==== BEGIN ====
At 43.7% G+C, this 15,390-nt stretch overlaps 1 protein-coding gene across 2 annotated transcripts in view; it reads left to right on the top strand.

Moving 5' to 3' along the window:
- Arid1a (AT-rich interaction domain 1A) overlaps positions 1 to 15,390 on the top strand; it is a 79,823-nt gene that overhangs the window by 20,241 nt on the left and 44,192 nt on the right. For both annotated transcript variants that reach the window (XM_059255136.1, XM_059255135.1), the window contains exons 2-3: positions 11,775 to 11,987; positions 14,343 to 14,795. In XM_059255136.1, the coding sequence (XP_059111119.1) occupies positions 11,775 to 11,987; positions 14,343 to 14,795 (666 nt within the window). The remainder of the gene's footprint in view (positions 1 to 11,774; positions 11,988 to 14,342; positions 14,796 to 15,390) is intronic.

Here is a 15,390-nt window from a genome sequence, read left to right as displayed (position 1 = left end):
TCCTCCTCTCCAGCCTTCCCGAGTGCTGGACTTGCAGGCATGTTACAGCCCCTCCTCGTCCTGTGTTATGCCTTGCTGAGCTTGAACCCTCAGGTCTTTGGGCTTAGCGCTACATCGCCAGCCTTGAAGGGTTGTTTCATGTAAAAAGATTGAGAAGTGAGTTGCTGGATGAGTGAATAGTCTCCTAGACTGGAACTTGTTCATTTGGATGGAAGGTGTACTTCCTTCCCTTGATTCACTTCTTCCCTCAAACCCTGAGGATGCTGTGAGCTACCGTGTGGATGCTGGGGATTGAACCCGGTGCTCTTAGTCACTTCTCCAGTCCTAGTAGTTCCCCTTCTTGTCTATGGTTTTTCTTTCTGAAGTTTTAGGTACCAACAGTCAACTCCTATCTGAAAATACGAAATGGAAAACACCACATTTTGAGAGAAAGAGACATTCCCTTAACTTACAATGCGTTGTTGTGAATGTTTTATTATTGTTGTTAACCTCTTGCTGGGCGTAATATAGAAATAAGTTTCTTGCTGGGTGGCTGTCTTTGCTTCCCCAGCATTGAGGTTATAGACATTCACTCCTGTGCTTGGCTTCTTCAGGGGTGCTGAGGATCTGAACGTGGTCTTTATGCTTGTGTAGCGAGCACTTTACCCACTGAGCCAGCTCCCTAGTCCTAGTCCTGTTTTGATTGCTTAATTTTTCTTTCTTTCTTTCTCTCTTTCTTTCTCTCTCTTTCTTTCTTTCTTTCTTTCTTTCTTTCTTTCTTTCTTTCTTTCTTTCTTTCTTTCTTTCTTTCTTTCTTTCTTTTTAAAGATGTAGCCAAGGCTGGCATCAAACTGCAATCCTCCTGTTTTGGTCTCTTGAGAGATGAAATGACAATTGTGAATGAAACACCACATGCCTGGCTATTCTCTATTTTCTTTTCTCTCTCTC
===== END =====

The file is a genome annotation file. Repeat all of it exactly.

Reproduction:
At 43.7% G+C, this 15,390-nt stretch overlaps 1 protein-coding gene across 2 annotated transcripts in view; it reads left to right on the top strand.

Moving 5' to 3' along the window:
- Arid1a (AT-rich interaction domain 1A) overlaps positions 1 to 15,390 on the top strand; it is a 79,823-nt gene that overhangs the window by 20,241 nt on the left and 44,192 nt on the right. For both annotated transcript variants that reach the window (XM_059255136.1, XM_059255135.1), the window contains exons 2-3: positions 11,775 to 11,987; positions 14,343 to 14,795. In XM_059255136.1, the coding sequence (XP_059111119.1) occupies positions 11,775 to 11,987; positions 14,343 to 14,795 (666 nt within the window). The remainder of the gene's footprint in view (positions 1 to 11,774; positions 11,988 to 14,342; positions 14,796 to 15,390) is intronic.

Here is a 15,390-nt window from a genome sequence, read left to right as displayed (position 1 = left end):
TCCTCCTCTCCAGCCTTCCCGAGTGCTGGACTTGCAGGCATGTTACAGCCCCTCCTCGTCCTGTGTTATGCCTTGCTGAGCTTGAACCCTCAGGTCTTTGGGCTTAGCGCTACATCGCCAGCCTTGAAGGGTTGTTTCATGTAAAAAGATTGAGAAGTGAGTTGCTGGATGAGTGAATAGTCTCCTAGACTGGAACTTGTTCATTTGGATGGAAGGTGTACTTCCTTCCCTTGATTCACTTCTTCCCTCAAACCCTGAGGATGCTGTGAGCTACCGTGTGGATGCTGGGGATTGAACCCGGTGCTCTTAGTCACTTCTCCAGTCCTAGTAGTTCCCCTTCTTGTCTATGGTTTTTCTTTCTGAAGTTTTAGGTACCAACAGTCAACTCCTATCTGAAAATACGAAATGGAAAACACCACATTTTGAGAGAAAGAGACATTCCCTTAACTTACAATGCGTTGTTGTGAATGTTTTATTATTGTTGTTAACCTCTTGCTGGGCGTAATATAGAAATAAGTTTCTTGCTGGGTGGCTGTCTTTGCTTCCCCAGCATTGAGGTTATAGACATTCACTCCTGTGCTTGGCTTCTTCAGGGGTGCTGAGGATCTGAACGTGGTCTTTATGCTTGTGTAGCGAGCACTTTACCCACTGAGCCAGCTCCCTAGTCCTAGTCCTGTTTTGATTGCTTAATTTTTCTTTCTTTCTTTCTCTCTTTCTTTCTCTCTCTTTCTTTCTTTCTTTCTTTCTTTCTTTCTTTCTTTCTTTCTTTCTTTCTTTCTTTCTTTCTTTCTTTCTTTCTTTTTAAAGATGTAGCCAAGGCTGGCATCAAACTGCAATCCTCCTGTTTTGGTCTCTTGAGAGATGAAATGACAATTGTGAATGAAACACCACATGCCTGGCTATTCTCTATTTTCTTTTCTCTCTCTC